The Dawleys’ son, Tyler, lives in the yurt with his wife, Holly, who is expecting their first child around the Fourth of July. Frank and Vicky live in the cozy main house, which they built themselves. The second, smaller house is for guests.

I came to the ranch because the Dawleys had recently signed an agreement putting their ranch into a conservation easement, meaning they had pledged never to subdivide it. The Burrows family, which owns the neighboring ranch, also had signed such an agreement. Together, the agreements ensured that two working ranches and more than 7,100 acres of contiguous rangeland—habitat for legions of plant and animal species—would be protected forever.

I wanted to know why the Dawleys had made such an irrevocable commitment.

Joined by Tyler, we sat and talked at their dining table, which is flanked on two sides by large windows looking out on fields and trees.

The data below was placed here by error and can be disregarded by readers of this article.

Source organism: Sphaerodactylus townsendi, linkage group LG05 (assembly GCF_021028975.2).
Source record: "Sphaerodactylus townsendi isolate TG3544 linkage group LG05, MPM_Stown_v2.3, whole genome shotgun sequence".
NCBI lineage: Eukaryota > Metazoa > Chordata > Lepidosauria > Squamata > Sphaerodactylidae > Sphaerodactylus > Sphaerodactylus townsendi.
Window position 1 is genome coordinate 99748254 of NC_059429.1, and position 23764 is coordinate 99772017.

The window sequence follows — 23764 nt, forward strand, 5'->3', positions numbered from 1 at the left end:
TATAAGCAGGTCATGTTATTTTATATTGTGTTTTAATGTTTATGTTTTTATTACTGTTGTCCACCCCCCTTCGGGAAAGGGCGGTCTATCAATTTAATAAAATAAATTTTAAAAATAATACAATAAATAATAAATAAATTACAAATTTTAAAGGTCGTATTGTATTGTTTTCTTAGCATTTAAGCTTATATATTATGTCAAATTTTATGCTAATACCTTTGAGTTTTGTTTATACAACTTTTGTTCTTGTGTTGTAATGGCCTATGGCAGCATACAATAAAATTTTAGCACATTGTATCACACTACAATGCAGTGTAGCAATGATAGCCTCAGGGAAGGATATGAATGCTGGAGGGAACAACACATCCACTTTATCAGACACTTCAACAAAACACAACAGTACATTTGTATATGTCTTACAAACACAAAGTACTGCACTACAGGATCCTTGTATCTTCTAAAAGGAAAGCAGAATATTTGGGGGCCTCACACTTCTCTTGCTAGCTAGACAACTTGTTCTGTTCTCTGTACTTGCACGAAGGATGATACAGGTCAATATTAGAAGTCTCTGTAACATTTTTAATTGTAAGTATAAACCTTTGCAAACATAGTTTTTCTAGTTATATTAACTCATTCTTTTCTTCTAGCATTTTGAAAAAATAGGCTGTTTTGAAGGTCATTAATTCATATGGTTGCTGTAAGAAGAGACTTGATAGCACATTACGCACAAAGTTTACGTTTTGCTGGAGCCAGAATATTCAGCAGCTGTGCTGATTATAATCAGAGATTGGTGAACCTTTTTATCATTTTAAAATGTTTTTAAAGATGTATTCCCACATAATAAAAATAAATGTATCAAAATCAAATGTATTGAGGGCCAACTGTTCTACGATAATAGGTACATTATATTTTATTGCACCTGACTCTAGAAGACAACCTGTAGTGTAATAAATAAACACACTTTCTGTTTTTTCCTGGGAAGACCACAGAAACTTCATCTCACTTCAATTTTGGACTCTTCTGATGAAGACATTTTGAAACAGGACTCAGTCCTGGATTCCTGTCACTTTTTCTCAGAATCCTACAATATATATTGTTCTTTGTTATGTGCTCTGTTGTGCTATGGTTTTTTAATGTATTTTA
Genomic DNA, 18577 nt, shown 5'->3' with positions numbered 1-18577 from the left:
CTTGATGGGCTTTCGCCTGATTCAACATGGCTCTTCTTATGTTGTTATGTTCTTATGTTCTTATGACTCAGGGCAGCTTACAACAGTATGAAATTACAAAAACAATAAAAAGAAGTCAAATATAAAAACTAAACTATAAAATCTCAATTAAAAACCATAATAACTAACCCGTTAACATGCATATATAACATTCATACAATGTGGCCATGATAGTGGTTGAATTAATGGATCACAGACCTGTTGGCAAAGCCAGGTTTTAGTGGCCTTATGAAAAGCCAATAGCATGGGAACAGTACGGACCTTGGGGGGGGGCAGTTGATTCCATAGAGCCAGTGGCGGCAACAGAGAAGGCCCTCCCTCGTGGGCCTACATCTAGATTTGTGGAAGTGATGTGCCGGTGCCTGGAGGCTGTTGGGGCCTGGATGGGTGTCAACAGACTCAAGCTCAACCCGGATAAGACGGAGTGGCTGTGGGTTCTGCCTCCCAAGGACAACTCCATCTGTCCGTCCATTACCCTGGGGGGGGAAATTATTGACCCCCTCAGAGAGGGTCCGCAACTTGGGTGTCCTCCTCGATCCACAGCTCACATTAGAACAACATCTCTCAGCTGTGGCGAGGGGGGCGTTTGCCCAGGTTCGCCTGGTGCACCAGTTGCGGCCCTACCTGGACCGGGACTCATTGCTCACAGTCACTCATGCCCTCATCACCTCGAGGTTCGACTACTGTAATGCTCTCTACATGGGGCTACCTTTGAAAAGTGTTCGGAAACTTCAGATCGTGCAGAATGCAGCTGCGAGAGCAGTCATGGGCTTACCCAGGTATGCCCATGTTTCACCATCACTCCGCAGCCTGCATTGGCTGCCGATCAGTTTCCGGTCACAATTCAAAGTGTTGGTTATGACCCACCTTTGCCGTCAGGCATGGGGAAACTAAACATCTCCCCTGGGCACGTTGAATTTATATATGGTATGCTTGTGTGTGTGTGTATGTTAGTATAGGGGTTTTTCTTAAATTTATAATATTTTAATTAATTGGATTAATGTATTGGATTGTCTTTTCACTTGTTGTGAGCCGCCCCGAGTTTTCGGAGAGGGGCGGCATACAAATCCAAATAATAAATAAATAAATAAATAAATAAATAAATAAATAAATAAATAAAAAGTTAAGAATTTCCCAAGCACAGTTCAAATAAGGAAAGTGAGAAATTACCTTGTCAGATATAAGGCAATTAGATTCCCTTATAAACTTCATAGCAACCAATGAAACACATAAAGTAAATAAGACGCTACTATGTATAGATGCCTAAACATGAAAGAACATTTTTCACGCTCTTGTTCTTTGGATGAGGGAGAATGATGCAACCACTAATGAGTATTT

How the Dawleys met is one of those small-world stories that are so unlikely you’re amazed they’re true.

When the previous owners put Big Bluff Ranch up for sale in 1959, Frank’s father was interested in it, and the family drove up from their home in Santa Barbara for a look-see. Frank and his sister loved the place and entreated their father to buy it, but he opted instead for a spread in Shasta County.

The following year Vicky’s father, Newell Partch, a successful businessman in Berkeley, and mother, Anne, purchased the ranch as a family getaway spot. A hired manager ran the cattle operations.

More than a decade later, Frank’s father encountered the real-estate agent who’d shown him Big Bluff Ranch and asked who’d bought it. Turns out Frank’s mother had known the Partch family when she was growing up in Southern California. One weekend, returning to Santa Barbara from their ranch, the Dawleys stopped at Big Bluff Ranch to visit the Partches.

That’s when Vicky and Frank met. She was 16; he was 22. “And that was it,” she said, smiling.